• The draft did not adequately address local groundwater depletions. Currently, under state law, water can be drawn from one part of a water basin as long as it is recharged elsewhere in the basin. This reflects an emphasis on a regional water balance. However, when this happens, localized groundwater depletion occurs, often negatively impacting groundwater-dependent riparian areas in proximity to the point of water withdrawal. The Coalition requested that property owners be required to mitigate their impacts on local groundwater in the area that will be affected in order to better protect nearby riparian areas.
  • The draft amendment did not provide adequately detailed policies for land-use decisions. For example, a previous draft included the following provision:

"Plan amendments that would increase the development potential in areas that are less than five miles from a shallow groundwater area or groundwater dependent spring or stream shall not be approved if the development is likely to have negative impacts on the flow or stability of these ecological areas."

Unfortunately, this policy, along with others, was removed from the most recent draft and replaced with more general policies. The Coalition requested that specific policies be included.

In general, the Coalition supports the revision of the Water Resources Element within the Comprehensive Plan. Accounting for water resource impacts early in the land-use decision-making process will assist in protecting Pima County’s riparian areas and many endangered species. The Sonoran Desert Conservation Plan states that, “Riparian resources and aquatic systems are the most vulnerable and least protected habitats in Pima County.” (emphasis added) By revising this section of the Comprehensive Plan, Pima County will make great strides towards protecting these vulnerable habitats and resources.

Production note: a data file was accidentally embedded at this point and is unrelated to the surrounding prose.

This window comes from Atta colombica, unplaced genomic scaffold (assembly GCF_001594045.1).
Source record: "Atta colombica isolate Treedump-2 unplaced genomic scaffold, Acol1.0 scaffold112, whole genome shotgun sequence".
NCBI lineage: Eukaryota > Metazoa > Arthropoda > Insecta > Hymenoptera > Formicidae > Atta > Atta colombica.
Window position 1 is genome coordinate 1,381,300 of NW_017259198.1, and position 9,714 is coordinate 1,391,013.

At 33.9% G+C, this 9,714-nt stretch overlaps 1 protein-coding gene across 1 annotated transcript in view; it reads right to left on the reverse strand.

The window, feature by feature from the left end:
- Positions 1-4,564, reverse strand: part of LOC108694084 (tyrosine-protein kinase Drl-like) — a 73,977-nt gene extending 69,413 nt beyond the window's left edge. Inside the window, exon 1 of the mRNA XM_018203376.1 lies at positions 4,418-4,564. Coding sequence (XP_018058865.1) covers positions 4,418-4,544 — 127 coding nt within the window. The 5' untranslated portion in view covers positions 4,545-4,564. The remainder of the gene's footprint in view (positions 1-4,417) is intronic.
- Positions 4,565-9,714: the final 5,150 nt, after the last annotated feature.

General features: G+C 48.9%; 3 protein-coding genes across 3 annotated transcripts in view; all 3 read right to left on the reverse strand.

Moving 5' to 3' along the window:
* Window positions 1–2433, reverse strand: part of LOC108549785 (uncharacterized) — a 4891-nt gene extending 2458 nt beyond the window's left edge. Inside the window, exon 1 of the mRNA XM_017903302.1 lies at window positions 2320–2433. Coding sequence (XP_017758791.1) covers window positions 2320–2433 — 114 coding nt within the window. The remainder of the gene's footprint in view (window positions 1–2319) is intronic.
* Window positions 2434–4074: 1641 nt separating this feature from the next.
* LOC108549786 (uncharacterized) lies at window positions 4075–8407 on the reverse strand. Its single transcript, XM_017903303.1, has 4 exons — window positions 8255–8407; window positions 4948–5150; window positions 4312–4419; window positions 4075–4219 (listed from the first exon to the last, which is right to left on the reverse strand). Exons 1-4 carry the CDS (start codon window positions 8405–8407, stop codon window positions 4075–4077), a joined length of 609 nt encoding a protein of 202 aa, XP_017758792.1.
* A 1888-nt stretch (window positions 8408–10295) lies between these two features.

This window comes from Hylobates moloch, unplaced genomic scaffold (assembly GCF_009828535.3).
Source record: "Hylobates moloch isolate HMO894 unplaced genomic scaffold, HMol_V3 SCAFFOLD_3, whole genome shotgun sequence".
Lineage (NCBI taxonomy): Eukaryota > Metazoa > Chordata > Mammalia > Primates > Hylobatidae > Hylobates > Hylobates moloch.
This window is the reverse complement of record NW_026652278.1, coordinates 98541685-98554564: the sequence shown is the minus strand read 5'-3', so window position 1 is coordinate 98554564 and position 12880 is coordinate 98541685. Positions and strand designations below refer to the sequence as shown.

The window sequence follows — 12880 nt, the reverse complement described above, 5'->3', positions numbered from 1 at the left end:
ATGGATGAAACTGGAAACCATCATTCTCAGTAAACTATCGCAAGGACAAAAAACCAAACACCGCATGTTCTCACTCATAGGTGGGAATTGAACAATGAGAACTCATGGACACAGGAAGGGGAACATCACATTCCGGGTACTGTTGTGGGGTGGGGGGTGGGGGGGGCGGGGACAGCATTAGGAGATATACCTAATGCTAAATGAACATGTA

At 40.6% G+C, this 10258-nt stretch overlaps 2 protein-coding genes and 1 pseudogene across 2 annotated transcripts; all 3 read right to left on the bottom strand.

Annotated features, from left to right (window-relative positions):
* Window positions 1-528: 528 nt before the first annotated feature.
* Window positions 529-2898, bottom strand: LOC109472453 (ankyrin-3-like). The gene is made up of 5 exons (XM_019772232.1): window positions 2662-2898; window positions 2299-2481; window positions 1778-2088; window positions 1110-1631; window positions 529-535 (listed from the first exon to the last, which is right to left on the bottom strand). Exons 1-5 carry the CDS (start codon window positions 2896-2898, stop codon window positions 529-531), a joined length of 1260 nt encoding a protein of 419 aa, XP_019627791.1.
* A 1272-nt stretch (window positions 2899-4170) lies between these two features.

What You Can Do! Contact the Planning and Zoning Commissioners and the Pima County Supervisors to let them know that you support the following points and want them included in the Water Resources Element of the Regional Plan Policies:

1.                  Recharge activities must occur in the area being affected.
2.                  The inclusion of detailed policies that will ensure the protection of Water/Riparian Resources.

The text of the Draft Amendment can be found at under “Draft Policies,” along with additional background information. Coalition comments can be found at
See box below for public input / meeting information.

            Mission Peaks Proposal for up to 15,000 Housing Units
A Las Vegas firm, American Nevada Company, has submitted a development proposal to build up to 15,000 residential and commercial units on more than 4000 acres of biologically sensitive land near the Green Valley/Sahuarita area in unincorporated Pima County. The development proposal will be considered as a Comprehensive Plan Amendment by the County’s Planning and Zoning Commission on October 31. The proposed development, known as Mission Peaks, is located south of Helmet Peak Road on the west side of I-19.  The current zoning allows for 1 house per 4 acres, or about 1,200 houses. An adjacent Plan Amendment for 632 acres has been concurrently submitted for high density commercial by the Arizona State Land Department.  Both sites lie within the County-designated Conservation Lands System.
Conservation Lands System: